From a therapeutic perspective, this approach supports the promise of prenatal gene transfer for the treatment of genetic skin disorders such as EB in which defective protein synthesis occurs at the dermo-epidermal interface. However, there are a number of hurdles that would need to be overcome before any clinical application of this approach. First, although we have chosen to focus on skin gene transfer in this study, IAGT is not specific for skin.26, 35 While some selectivity occurs due to the limited interface between amniotic fluid and other fetal tissues, we have documented other tissues, including neuroectoderm,35, 37 that can be transduced by IAGT. This raises obvious concern about the potential for insertional mutagenesis, developmental effects and the potential for germ line alteration that exists for lentiviral vector-based approaches. These potential risks are, if anything, heightened by early gestational transduction. While greater tissue specificity and safety can probably be accomplished by the use of tissue-specific promoters or by regulated transgene expression, safer gene transfer techniques will need to be developed to alleviate these concerns. The second major impediment is that stage for stage, the timing of our early gestational injections between E8 and E11 in the mouse corresponds to the 21st to 55th day of gestation in human fetal development, a time in pregnancy that precedes current capabilities for prenatal diagnosis. Nevertheless, there has been rapid progress in prenatal diagnosis and in the foreseeable future, new approaches, such as genotyping of fetal cells or free fetal DNA in the maternal circulation, which can be found as early as the 5th week of gestation,38 may allow for even earlier diagnosis of genetic disorders. Dilution of vector in the much larger volume of amniotic fluid in the human is a potential hurdle. However, the volume of human amniotic fluid at 7 weeks gestation is only 1.5 ml39 (murine amniotic fluid volume at E8 is 350 nl) making the delivery of an equivalent concentration of lentiviral vector practically feasible. Finally, correction of skin phenotype alone will not cure the disease, and the prospect of partial treatment may not provide an acceptable quality of life for severely affected patients. However, we believe that with further optimization of this approach, alone or in combination with other therapies, prenatal gene transfer may ultimately have a role in the treatment of this devastating disease.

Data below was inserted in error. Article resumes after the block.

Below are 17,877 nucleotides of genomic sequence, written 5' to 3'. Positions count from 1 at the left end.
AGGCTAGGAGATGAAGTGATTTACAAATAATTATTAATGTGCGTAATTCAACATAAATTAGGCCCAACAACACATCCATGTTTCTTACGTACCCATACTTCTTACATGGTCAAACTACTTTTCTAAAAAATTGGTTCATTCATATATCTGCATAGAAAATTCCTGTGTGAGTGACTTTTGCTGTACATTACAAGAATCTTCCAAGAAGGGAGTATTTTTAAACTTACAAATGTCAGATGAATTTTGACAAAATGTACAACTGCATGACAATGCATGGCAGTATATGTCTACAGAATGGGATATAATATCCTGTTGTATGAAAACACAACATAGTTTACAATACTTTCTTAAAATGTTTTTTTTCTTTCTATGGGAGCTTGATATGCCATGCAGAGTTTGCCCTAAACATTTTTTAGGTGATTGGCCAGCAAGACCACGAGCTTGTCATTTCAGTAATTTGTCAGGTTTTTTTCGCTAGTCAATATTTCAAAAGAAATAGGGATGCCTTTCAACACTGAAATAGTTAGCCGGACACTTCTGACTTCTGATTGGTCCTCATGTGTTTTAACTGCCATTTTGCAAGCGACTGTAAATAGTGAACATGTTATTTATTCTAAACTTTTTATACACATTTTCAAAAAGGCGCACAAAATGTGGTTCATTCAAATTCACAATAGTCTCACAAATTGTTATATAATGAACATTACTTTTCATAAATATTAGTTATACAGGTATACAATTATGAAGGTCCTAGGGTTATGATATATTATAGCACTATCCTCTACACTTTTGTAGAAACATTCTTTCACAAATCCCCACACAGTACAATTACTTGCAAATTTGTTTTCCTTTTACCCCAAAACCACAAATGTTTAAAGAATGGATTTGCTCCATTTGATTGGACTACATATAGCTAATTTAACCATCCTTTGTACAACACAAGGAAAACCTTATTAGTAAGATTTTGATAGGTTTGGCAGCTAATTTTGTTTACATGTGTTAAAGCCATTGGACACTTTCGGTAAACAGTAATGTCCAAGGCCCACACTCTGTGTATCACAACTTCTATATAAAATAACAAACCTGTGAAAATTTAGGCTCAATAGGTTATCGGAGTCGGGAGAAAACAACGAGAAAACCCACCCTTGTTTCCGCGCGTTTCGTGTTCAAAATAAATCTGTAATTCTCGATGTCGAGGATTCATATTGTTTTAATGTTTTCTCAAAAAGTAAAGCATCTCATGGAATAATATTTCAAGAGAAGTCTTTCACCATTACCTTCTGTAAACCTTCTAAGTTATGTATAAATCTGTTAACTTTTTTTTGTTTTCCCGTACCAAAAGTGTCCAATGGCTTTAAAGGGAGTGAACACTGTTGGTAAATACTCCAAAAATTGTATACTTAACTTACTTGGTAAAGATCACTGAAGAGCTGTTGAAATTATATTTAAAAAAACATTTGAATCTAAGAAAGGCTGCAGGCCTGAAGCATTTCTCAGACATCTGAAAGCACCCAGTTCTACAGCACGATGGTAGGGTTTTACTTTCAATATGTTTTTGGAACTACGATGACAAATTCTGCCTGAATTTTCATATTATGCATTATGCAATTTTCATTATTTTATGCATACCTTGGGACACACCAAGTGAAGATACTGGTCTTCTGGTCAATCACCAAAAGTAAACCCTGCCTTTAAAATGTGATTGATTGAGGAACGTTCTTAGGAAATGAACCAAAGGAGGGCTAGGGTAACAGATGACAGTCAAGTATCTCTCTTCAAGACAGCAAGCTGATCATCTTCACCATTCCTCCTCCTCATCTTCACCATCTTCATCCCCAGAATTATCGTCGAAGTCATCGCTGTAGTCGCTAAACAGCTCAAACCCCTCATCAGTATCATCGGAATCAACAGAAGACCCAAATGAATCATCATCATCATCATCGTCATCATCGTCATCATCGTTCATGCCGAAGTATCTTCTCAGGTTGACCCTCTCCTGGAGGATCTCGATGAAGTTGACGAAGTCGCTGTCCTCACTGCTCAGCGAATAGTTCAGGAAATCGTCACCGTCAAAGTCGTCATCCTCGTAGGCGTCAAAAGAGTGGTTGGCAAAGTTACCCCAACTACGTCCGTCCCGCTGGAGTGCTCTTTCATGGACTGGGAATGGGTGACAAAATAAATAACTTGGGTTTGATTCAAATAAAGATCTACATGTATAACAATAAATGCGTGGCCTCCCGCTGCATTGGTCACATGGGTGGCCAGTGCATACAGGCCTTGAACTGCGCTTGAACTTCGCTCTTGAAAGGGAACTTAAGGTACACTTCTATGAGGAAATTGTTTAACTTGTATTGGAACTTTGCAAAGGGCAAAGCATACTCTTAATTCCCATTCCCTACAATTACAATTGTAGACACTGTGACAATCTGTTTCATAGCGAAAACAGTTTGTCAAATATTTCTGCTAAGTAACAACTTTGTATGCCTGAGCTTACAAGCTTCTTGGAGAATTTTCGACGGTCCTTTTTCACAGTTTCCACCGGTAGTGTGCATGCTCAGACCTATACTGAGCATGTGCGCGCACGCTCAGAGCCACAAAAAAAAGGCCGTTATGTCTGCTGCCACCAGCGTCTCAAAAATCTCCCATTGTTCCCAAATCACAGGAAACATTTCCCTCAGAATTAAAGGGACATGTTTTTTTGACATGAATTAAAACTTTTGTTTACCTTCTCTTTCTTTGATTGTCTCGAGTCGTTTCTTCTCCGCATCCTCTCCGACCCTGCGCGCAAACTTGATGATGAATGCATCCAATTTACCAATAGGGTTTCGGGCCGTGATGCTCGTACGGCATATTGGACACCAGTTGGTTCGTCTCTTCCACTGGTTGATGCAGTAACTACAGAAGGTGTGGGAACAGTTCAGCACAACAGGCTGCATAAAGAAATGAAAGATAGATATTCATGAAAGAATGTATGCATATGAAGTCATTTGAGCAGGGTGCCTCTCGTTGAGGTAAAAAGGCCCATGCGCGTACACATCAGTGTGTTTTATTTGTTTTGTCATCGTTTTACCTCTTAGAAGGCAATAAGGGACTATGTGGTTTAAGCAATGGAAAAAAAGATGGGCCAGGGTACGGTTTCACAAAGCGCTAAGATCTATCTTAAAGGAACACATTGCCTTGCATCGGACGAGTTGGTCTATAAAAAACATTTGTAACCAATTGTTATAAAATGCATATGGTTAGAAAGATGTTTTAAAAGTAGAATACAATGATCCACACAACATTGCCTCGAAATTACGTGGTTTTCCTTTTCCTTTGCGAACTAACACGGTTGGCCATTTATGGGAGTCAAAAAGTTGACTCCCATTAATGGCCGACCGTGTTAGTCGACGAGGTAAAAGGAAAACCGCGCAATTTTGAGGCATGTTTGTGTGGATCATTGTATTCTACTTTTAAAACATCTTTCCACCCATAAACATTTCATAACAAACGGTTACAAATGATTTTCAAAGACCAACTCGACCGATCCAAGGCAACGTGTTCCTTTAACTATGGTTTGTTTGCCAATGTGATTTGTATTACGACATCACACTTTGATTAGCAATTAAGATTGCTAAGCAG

Materials and methods

Mice

Heterozygous LAMB3IAP mice (obtained from Dr Pamela Swiatek, New York State Department of Health, Buffalo, NY, USA) and C57BL/6TgN actin-enhanced green fluorescent protein OsbY01 mice (obtained from Dr Okabe, Osaka University, Genome Information Research Center, Japan) were mated in our breeding colony. Heterozygous LAMB3IAP matings were performed overnight and females were checked for vaginal plugs the next morning. The day of appearance of the vaginal plug was taken as E0. Pregnant females at E8 were utilized for IAGT. Animals were housed in the Laboratory Animal Facility of the Abramson Pediatric Research Center at The Children's Hospital of Philadelphia and were maintained in sterilized plastic microisolator cages and given sterilized standard laboratory chow and tap water ad libitum. Newborn mice were left with their mother and observed closely. All experimental protocols were reviewed and approved by the Institutional Animal Care and Use Committee at The Children's Hospital of Philadelphia, and followed guidelines set forth in the National Institutes of Health ‘Guide for Care and Use of Laboratory Animals’. The genotype of the heterozygous/homozygous LAMB3IAP animals was verified by PCR of the LAMB3 gene and the IAP insertion with a template of genomic DNA from tail samples as previously described.16

Intra-amniotic cavity vector injection at E8

We used an ultrasound guided injection system (Vevo 660; VisualSonics, Toronto, Canada) for intra-amniotic vector injection of E8 pregnant mice. The anesthetic and surgical methods are as we have previously described.26, 27 A set volume of 350 nl of vector containing media was injected with an automated syringe.

Immunohistochemistry of laminin-β3/laminin-322